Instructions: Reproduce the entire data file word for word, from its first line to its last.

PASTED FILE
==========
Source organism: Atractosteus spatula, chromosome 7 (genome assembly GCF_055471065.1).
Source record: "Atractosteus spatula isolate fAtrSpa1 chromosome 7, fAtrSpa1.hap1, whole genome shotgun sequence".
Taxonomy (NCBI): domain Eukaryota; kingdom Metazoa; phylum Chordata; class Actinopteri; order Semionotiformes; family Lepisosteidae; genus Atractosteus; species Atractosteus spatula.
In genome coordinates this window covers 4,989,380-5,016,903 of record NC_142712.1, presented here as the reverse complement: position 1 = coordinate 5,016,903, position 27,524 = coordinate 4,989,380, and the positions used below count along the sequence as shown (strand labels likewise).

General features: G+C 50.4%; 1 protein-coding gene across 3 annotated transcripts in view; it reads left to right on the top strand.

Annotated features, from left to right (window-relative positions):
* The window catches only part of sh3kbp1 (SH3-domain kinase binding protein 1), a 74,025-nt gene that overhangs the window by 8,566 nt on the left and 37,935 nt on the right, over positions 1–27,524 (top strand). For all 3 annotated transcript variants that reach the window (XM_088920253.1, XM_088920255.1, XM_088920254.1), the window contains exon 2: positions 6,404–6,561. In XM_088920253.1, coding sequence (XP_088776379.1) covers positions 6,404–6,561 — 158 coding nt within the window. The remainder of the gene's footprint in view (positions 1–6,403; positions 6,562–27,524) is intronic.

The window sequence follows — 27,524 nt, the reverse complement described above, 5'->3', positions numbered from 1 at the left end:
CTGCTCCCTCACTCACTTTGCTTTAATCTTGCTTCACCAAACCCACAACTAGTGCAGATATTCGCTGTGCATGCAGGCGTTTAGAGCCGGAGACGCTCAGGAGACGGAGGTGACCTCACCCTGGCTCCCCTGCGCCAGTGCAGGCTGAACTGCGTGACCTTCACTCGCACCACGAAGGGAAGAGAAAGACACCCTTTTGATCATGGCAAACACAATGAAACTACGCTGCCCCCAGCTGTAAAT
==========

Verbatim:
Source organism: Atractosteus spatula, chromosome 7 (genome assembly GCF_055471065.1).
Source record: "Atractosteus spatula isolate fAtrSpa1 chromosome 7, fAtrSpa1.hap1, whole genome shotgun sequence".
Taxonomy (NCBI): domain Eukaryota; kingdom Metazoa; phylum Chordata; class Actinopteri; order Semionotiformes; family Lepisosteidae; genus Atractosteus; species Atractosteus spatula.
In genome coordinates this window covers 4,989,380-5,016,903 of record NC_142712.1, presented here as the reverse complement: position 1 = coordinate 5,016,903, position 27,524 = coordinate 4,989,380, and the positions used below count along the sequence as shown (strand labels likewise).

General features: G+C 50.4%; 1 protein-coding gene across 3 annotated transcripts in view; it reads left to right on the top strand.

Annotated features, from left to right (window-relative positions):
* The window catches only part of sh3kbp1 (SH3-domain kinase binding protein 1), a 74,025-nt gene that overhangs the window by 8,566 nt on the left and 37,935 nt on the right, over positions 1–27,524 (top strand). For all 3 annotated transcript variants that reach the window (XM_088920253.1, XM_088920255.1, XM_088920254.1), the window contains exon 2: positions 6,404–6,561. In XM_088920253.1, coding sequence (XP_088776379.1) covers positions 6,404–6,561 — 158 coding nt within the window. The remainder of the gene's footprint in view (positions 1–6,403; positions 6,562–27,524) is intronic.

The window sequence follows — 27,524 nt, the reverse complement described above, 5'->3', positions numbered from 1 at the left end:
CTGCTCCCTCACTCACTTTGCTTTAATCTTGCTTCACCAAACCCACAACTAGTGCAGATATTCGCTGTGCATGCAGGCGTTTAGAGCCGGAGACGCTCAGGAGACGGAGGTGACCTCACCCTGGCTCCCCTGCGCCAGTGCAGGCTGAACTGCGTGACCTTCACTCGCACCACGAAGGGAAGAGAAAGACACCCTTTTGATCATGGCAAACACAATGAAACTACGCTGCCCCCAGCTGTAAAT